Dogs shiver for a variety of reasons.
First and the most obvious to most people is the fact that they are indeed cold. Shivering contracts the muscles to stimulate heat. Since you have already addressed this issue--lets explore other possibilities.
The next two are medical and behavior issues.
Trembling and shivering are also indicators that a dog is in pain. If your dog is shivering on a constant basis you should rule out any medical conditions. You need to give your pup a complete body check to see if there are any sensitive or painful areas. Touch the whole body gently and carefully. Run your fingers down the back and legs gently, check under the tail. Check between toes and check the pads of the feet. Look at the face, cup it in your hands and slide your hands down the chest. Check eyes, ears, and mouth. Look on the belly and rub it gently. Even if your pup does not appear to be sensitive to your physical touch, there are still many metabolic problems that could cause pain. Make sure our dog is medically cleared by your veterinarian before assuming that the shivering is not medically based. (Especially if you notice anything else abnormal--not eating, listless, vomiting, diarrhea, limping, reluctant to run or jump, etc.)
Good signs that the shivering is behavior based is that it is NOT constant. If your pup doesn't shake when eating, playing, interested in walks or "gets to go for a ride," etc. Shivering can be a symptom of stress, separation anxiety, and or fear. See this site for more info:
Dogs can also use shivering as an attention getting behavior. Remember, dogs will repeat a behavior that gets a positive response. That's the whole premise of positive rewarded--based dog training. So just like sitting politely (dog's behavior) brings forth a cookie (positive reinforcement), some dogs have found that shivering (dog's behavior) brings forth mom's concern in the form of attention (positive reinforcement.)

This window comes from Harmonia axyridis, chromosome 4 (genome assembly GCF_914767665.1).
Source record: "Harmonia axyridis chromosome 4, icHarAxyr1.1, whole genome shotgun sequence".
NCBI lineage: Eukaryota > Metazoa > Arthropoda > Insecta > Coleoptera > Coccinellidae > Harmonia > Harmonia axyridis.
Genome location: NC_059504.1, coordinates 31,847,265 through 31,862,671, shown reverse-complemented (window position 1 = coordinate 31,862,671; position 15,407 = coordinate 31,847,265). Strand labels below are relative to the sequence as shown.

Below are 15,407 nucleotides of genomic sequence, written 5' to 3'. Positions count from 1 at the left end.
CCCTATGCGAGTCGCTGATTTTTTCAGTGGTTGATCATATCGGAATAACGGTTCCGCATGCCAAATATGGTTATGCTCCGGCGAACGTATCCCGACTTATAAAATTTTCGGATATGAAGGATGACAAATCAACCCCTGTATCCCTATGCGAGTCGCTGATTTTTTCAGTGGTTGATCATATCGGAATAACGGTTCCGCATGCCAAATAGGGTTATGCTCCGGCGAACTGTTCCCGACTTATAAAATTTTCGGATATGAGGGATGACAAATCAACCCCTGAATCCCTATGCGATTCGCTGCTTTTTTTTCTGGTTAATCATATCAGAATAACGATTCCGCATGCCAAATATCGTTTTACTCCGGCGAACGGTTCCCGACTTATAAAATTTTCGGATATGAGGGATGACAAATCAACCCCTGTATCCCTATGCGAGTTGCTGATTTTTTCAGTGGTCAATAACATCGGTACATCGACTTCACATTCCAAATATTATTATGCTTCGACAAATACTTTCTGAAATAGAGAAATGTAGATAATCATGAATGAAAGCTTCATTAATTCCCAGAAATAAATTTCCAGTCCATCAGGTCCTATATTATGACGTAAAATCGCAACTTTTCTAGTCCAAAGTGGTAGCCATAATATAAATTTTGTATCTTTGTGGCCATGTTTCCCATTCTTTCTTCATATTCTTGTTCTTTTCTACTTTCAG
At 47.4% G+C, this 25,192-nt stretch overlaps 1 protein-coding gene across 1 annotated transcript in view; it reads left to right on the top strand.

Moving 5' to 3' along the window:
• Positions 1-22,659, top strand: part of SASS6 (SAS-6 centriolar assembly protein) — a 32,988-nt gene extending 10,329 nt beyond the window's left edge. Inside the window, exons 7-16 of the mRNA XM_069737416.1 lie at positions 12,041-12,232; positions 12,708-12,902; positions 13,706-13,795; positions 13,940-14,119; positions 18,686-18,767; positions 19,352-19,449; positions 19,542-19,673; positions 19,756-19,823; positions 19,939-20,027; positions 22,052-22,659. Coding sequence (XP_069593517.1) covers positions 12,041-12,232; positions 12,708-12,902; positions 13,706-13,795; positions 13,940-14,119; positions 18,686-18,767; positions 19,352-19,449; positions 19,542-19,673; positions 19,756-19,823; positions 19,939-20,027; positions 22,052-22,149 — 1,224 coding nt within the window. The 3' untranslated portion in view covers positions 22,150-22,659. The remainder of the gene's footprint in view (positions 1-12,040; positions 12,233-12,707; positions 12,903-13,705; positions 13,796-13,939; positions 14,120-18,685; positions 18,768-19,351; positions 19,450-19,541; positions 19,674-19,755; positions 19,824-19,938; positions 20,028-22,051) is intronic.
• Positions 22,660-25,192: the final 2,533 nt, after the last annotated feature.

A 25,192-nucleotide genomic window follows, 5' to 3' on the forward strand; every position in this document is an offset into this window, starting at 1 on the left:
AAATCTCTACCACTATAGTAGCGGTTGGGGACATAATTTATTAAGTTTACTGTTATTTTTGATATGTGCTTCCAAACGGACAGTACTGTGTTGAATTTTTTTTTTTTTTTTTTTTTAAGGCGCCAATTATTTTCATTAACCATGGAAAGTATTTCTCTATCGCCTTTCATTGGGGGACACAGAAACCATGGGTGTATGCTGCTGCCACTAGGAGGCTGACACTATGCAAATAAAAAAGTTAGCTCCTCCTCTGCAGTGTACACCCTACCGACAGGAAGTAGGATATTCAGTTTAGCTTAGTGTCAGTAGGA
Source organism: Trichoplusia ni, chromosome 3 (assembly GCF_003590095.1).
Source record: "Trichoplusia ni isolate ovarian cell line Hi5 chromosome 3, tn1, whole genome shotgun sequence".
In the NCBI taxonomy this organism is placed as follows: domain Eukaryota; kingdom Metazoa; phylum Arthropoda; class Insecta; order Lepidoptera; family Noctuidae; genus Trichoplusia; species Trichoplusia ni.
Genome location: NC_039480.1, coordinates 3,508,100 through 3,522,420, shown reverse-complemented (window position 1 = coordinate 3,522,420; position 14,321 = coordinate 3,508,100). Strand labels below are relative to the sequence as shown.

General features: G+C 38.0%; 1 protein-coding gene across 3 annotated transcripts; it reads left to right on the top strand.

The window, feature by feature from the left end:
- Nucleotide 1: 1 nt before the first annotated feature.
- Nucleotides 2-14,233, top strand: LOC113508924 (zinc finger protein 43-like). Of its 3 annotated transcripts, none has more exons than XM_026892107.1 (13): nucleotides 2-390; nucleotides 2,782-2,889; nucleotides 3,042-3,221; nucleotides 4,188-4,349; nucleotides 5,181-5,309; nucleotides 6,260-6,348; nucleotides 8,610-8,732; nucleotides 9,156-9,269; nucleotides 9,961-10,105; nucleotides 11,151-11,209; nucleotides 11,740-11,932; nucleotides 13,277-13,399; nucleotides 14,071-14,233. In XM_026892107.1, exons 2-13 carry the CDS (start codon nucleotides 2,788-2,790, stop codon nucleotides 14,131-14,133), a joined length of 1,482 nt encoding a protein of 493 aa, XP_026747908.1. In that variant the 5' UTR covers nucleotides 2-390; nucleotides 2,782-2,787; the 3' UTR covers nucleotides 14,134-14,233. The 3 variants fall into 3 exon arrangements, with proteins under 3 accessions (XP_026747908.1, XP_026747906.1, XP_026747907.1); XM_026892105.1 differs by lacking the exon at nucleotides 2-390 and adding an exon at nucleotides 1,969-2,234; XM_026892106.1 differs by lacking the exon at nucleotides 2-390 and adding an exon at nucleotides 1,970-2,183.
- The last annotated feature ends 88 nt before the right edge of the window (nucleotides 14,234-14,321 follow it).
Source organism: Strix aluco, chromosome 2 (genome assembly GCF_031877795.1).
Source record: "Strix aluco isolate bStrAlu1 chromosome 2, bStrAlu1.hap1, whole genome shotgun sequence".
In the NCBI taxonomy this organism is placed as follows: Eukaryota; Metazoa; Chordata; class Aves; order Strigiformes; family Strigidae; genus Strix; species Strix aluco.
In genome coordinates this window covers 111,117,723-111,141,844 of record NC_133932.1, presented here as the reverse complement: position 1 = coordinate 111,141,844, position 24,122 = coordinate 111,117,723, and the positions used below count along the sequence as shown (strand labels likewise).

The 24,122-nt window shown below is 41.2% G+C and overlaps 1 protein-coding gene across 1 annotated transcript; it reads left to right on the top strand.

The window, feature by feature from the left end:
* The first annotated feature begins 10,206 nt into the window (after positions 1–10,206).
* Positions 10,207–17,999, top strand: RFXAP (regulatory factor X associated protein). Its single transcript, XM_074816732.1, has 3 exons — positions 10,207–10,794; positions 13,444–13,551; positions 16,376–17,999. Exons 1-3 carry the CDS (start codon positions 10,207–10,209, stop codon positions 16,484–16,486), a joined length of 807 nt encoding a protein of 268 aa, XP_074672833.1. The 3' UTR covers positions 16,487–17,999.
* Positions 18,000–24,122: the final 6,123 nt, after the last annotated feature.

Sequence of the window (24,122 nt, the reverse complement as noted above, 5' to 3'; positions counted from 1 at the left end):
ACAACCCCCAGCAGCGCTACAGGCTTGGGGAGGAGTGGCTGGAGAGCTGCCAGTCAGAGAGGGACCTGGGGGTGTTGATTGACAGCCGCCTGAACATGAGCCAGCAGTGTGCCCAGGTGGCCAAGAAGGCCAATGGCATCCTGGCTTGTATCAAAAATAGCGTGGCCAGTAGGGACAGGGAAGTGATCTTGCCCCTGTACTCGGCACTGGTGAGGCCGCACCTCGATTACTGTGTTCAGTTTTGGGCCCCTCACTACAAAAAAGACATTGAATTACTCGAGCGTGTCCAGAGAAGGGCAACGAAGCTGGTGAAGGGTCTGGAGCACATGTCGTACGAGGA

If you think this may be the problem you will need to determine what initiates this behavior and how you may be unconsciously rewarding the behavior. For example-- if your pup only starts to shiver when you start to leave the house and you notice the shivering and come back to pet and "reassure your dog that its ok" then you are rewarding the shivering behavior. As long as the shivering is rewarded the behavior will continue! To extinguish this behavior you will need to start ignoring the shivering and reward and pay attention to the dog when NOT shivering. You can also try distraction by playing games with working with and reinforcing basic obedience skills. Remember NO positive reinforcement when your pup is shivering!
In short, make sure there are no medical reasons for the shivering and if not, then address the behavior issues. You also might find it helpful to enlist a good trainer to help you with her behavior issues if needed. Just make sure the trainer is a positive, reward based trainer!